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An animal's 3D form, combined with the directional lighting that is typical of many natural light environments, often results in the production of self-shadows, which may increase prey detectability to visual predators or vice versa. In terrestrial animals, countershading patterning, a luminance gradient from dark dorsal to pale ventral pigmentatio...
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Light detection not only forms the basis of vision (via visual retinal photoreceptors), but can also occur in other parts of the body, including many non-rod/non-cone ocular cells, the pineal complex, the deep brain, and the skin. Indeed, many of the photopigments (an opsin linked to a light-sensitive 11-cis retinal chromophore) that mediate color...
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The ability to change coloration allows animals to modify their patterning to suit a specific function. Many freshwater fishes, for example, can appear cryptic by altering the dispersion of melanin pigment in the skin to match the visual background. However, melanin-based pigments are also used to signal dominance among competing males; thus colour...
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Group living can present unique challenges that may require individuals to possess cognitive skills, such as the ability to recognise group members and maintain relationships with specific individuals. These skills may be particularly important for animals that live in large groups, because the intricacies of social life may become more complex whe...
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Environmental variation is a potent force affecting phenotypic expression. While freshwater fishes have provided a compelling example of the link between the environment and phenotypic diversity, few studies have been conducted with arid-zone fishes, particularly those that occur in geographically isolated regions where species typically inhabit in...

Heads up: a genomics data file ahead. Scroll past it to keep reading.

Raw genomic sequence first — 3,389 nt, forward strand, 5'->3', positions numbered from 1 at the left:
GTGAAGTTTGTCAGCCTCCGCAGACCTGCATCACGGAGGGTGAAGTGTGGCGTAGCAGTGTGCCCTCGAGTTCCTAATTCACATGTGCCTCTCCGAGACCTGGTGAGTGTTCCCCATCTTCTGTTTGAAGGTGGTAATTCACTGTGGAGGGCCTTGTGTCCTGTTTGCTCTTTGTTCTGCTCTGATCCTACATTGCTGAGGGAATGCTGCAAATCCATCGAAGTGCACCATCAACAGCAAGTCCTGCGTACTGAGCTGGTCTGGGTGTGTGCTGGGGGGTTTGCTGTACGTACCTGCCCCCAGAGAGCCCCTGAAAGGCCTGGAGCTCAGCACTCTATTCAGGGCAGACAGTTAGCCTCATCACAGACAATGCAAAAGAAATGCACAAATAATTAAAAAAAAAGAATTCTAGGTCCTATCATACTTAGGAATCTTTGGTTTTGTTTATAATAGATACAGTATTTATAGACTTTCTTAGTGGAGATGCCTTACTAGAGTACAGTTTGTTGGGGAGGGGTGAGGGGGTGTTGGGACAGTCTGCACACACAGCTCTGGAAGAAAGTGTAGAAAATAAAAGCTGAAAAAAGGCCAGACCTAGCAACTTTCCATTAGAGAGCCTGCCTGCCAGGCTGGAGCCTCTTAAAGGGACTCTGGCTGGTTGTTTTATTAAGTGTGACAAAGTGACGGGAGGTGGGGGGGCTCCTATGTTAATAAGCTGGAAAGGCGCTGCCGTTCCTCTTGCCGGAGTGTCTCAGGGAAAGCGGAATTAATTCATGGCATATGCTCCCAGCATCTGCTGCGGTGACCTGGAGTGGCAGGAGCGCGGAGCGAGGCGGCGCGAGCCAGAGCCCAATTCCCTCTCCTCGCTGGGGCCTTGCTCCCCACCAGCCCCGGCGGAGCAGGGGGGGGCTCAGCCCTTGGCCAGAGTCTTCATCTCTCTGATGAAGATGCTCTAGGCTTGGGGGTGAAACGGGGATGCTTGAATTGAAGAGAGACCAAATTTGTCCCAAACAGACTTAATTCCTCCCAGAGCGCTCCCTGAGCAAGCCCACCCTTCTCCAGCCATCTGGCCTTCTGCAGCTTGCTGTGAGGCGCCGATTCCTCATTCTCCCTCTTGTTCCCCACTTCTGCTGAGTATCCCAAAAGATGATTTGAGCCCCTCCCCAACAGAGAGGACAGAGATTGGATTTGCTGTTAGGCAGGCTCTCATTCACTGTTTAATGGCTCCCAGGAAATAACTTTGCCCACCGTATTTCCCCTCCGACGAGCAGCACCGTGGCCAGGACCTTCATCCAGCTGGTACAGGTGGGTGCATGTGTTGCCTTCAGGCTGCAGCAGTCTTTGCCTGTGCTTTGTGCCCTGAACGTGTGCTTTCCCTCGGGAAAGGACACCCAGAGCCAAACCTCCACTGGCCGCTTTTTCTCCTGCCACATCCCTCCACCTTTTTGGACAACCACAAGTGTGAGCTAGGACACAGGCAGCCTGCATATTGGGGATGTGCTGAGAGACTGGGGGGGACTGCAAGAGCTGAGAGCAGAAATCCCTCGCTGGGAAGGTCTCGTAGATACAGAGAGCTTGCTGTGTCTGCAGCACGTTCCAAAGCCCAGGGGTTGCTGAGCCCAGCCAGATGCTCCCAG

Article
Countershading, or dorsal pigmentary darkening (DPD), describes a form of vertically varying coloration, where an animal typically has a dark dorsal surface and a paler ventral side, and is widespread among mammals, birds, reptiles, fishes and insects. DPD is thought to confer concealment from predators and, in terrestrial systems, there is good ev...
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Sperm senescence can have important evolutionary implications due to its deleterious effects on sperm quality and offspring performance. Consequently, it has been argued that polyandry (female multiple mating) may facilitate the selection of younger, and therefore competitively superior, sperm when ejaculates from multiple males compete for fertili...
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In 1909, Abbott Thayer suggested that the study of animal coloration lies in the domain of artists because it deals with optical illusions. He proposed, for example, that prey color patterns may obliterate the animal's outline to make the wearer appear invisible to its preda-tors. Despite a long history of research on the neuropsychology of visual...
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Full-text available
In 1909, Abbott Thayer suggested that the study of animal coloration lies in the domain of artists because it deals with optical illusions. He proposed, for example, that prey color patterns may obliterate the animal's outline to make the wearer appear invisible to its predators. Despite a long history of research on the neuropsychology of visual i...
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Full-text available
While behavioural plasticity is considered an adaptation to fluctuating social and environmental conditions, many animals also display a high level of individual consistency in their behaviour over time or across contexts (generally termed 'personality'). However, studies of animal personalities that include sexual behaviour, or functionally distin...
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Female choice can impose persistent directional selection on male sexually selected traits, yet such traits often exhibit high levels of phenotypic variation. One explanation for this paradox is that if sexually selected traits are costly, only the fittest males are able to acquire and allocate the resources required for their expression. Furthermo...